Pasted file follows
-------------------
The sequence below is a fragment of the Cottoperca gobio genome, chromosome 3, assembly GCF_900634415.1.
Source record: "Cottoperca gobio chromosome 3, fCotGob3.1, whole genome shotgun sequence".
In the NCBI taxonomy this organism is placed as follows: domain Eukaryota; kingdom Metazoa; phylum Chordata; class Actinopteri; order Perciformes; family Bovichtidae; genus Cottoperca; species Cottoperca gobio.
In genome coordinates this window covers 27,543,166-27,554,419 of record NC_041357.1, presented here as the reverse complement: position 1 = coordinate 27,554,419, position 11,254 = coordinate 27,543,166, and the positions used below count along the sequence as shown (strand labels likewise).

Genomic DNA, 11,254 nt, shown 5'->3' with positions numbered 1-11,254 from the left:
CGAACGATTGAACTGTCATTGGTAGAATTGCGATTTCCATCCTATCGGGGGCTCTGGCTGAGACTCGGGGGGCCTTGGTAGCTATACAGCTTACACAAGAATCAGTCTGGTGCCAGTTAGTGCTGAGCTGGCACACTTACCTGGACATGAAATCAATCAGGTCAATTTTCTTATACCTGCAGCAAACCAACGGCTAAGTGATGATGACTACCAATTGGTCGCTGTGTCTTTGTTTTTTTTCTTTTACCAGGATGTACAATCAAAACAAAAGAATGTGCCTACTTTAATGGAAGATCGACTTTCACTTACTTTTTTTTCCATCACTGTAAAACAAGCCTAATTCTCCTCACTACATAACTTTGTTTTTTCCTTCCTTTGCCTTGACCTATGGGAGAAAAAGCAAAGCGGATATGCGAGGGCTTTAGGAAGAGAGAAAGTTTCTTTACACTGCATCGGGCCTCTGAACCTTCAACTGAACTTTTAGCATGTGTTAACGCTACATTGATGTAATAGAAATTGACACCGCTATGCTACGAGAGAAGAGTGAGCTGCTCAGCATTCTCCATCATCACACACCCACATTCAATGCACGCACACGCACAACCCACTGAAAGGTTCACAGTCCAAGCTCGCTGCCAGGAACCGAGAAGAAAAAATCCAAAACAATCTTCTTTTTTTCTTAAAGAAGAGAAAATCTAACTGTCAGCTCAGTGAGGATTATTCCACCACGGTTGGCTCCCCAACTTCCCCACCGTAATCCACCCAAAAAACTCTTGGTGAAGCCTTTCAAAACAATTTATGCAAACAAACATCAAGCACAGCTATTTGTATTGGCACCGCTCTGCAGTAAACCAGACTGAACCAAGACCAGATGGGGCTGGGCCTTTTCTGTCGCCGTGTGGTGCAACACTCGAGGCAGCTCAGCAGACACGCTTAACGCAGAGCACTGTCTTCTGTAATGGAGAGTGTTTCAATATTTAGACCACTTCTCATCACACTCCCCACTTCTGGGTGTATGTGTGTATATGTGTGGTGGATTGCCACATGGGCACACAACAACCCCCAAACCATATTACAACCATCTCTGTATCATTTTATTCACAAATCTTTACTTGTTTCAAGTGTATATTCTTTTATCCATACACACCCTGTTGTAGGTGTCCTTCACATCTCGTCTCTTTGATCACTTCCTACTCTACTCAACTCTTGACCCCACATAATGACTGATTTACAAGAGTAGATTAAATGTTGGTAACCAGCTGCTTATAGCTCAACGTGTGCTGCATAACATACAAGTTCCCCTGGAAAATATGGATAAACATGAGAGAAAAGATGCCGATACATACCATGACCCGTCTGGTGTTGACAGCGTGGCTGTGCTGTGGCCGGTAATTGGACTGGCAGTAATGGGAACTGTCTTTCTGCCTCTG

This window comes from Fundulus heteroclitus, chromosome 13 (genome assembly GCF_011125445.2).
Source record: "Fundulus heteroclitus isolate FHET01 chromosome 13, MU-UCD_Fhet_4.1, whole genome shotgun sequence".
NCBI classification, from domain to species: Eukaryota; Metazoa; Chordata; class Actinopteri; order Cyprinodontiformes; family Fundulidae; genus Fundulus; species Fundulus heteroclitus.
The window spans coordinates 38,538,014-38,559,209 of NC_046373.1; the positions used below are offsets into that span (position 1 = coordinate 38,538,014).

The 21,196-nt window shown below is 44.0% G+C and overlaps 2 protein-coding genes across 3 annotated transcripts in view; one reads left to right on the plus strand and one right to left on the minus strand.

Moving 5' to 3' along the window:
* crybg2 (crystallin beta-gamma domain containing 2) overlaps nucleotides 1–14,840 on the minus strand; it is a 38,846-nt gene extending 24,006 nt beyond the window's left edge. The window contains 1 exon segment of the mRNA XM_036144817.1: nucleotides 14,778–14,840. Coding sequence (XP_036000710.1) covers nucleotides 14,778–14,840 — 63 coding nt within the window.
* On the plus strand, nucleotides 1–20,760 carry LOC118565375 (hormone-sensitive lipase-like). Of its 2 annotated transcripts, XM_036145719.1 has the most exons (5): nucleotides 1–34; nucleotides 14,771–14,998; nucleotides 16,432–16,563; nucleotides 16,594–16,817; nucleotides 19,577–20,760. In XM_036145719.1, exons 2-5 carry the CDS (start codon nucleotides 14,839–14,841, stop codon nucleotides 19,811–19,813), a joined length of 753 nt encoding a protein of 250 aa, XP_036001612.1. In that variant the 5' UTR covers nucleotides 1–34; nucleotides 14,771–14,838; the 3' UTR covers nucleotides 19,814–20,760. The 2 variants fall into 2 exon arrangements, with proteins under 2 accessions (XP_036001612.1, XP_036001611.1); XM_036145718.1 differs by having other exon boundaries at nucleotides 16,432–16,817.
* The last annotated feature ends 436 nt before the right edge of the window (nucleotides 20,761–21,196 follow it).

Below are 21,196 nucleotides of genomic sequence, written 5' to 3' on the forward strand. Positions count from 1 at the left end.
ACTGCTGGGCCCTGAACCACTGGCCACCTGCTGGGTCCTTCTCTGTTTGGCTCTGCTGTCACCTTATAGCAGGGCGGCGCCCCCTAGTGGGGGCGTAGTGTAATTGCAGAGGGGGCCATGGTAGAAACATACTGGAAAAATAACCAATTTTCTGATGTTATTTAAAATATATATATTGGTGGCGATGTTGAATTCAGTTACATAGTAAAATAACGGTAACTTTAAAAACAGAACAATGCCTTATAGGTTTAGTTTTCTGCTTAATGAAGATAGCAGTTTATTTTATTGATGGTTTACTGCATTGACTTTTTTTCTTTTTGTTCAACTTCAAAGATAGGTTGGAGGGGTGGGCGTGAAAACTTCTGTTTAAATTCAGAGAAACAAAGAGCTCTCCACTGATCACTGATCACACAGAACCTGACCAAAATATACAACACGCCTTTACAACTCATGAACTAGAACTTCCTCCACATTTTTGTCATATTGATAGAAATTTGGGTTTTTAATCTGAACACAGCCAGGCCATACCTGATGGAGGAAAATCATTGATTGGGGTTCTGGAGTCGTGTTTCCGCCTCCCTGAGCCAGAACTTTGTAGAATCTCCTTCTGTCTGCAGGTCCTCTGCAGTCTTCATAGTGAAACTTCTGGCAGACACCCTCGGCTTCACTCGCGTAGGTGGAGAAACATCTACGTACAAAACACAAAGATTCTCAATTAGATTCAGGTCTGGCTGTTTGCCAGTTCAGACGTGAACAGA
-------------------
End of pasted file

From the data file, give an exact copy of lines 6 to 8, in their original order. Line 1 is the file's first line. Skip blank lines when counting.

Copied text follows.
CGAACGATTGAACTGTCATTGGTAGAATTGCGATTTCCATCCTATCGGGGGCTCTGGCTGAGACTCGGGGGGCCTTGGTAGCTATACAGCTTACACAAGAATCAGTCTGGTGCCAGTTAGTGCTGAGCTGGCACACTTACCTGGACATGAAATCAATCAGGTCAATTTTCTTATACCTGCAGCAAACCAACGGCTAAGTGATGATGACTACCAATTGGTCGCTGTGTCTTTGTTTTTTTTCTTTTACCAGGATGTACAATCAAAACAAAAGAATGTGCCTACTTTAATGGAAGATCGACTTTCACTTACTTTTTTTTCCATCACTGTAAAACAAGCCTAATTCTCCTCACTACATAACTTTGTTTTTTCCTTCCTTTGCCTTGACCTATGGGAGAAAAAGCAAAGCGGATATGCGAGGGCTTTAGGAAGAGAGAAAGTTTCTTTACACTGCATCGGGCCTCTGAACCTTCAACTGAACTTTTAGCATGTGTTAACGCTACATTGATGTAATAGAAATTGACACCGCTATGCTACGAGAGAAGAGTGAGCTGCTCAGCATTCTCCATCATCACACACCCACATTCAATGCACGCACACGCACAACCCACTGAAAGGTTCACAGTCCAAGCTCGCTGCCAGGAACCGAGAAGAAAAAATCCAAAACAATCTTCTTTTTTTCTTAAAGAAGAGAAAATCTAACTGTCAGCTCAGTGAGGATTATTCCACCACGGTTGGCTCCCCAACTTCCCCACCGTAATCCACCCAAAAAACTCTTGGTGAAGCCTTTCAAAACAATTTATGCAAACAAACATCAAGCACAGCTATTTGTATTGGCACCGCTCTGCAGTAAACCAGACTGAACCAAGACCAGATGGGGCTGGGCCTTTTCTGTCGCCGTGTGGTGCAACACTCGAGGCAGCTCAGCAGACACGCTTAACGCAGAGCACTGTCTTCTGTAATGGAGAGTGTTTCAATATTTAGACCACTTCTCATCACACTCCCCACTTCTGGGTGTATGTGTGTATATGTGTGGTGGATTGCCACATGGGCACACAACAACCCCCAAACCATATTACAACCATCTCTGTATCATTTTATTCACAAATCTTTACTTGTTTCAAGTGTATATTCTTTTATCCATACACACCCTGTTGTAGGTGTCCTTCACATCTCGTCTCTTTGATCACTTCCTACTCTACTCAACTCTTGACCCCACATAATGACTGATTTACAAGAGTAGATTAAATGTTGGTAACCAGCTGCTTATAGCTCAACGTGTGCTGCATAACATACAAGTTCCCCTGGAAAATATGGATAAACATGAGAGAAAAGATGCCGATACATACCATGACCCGTCTGGTGTTGACAGCGTGGCTGTGCTGTGGCCGGTAATTGGACTGGCAGTAATGGGAACTGTCTTTCTGCCTCTG

This window comes from Fundulus heteroclitus, chromosome 13 (genome assembly GCF_011125445.2).
Source record: "Fundulus heteroclitus isolate FHET01 chromosome 13, MU-UCD_Fhet_4.1, whole genome shotgun sequence".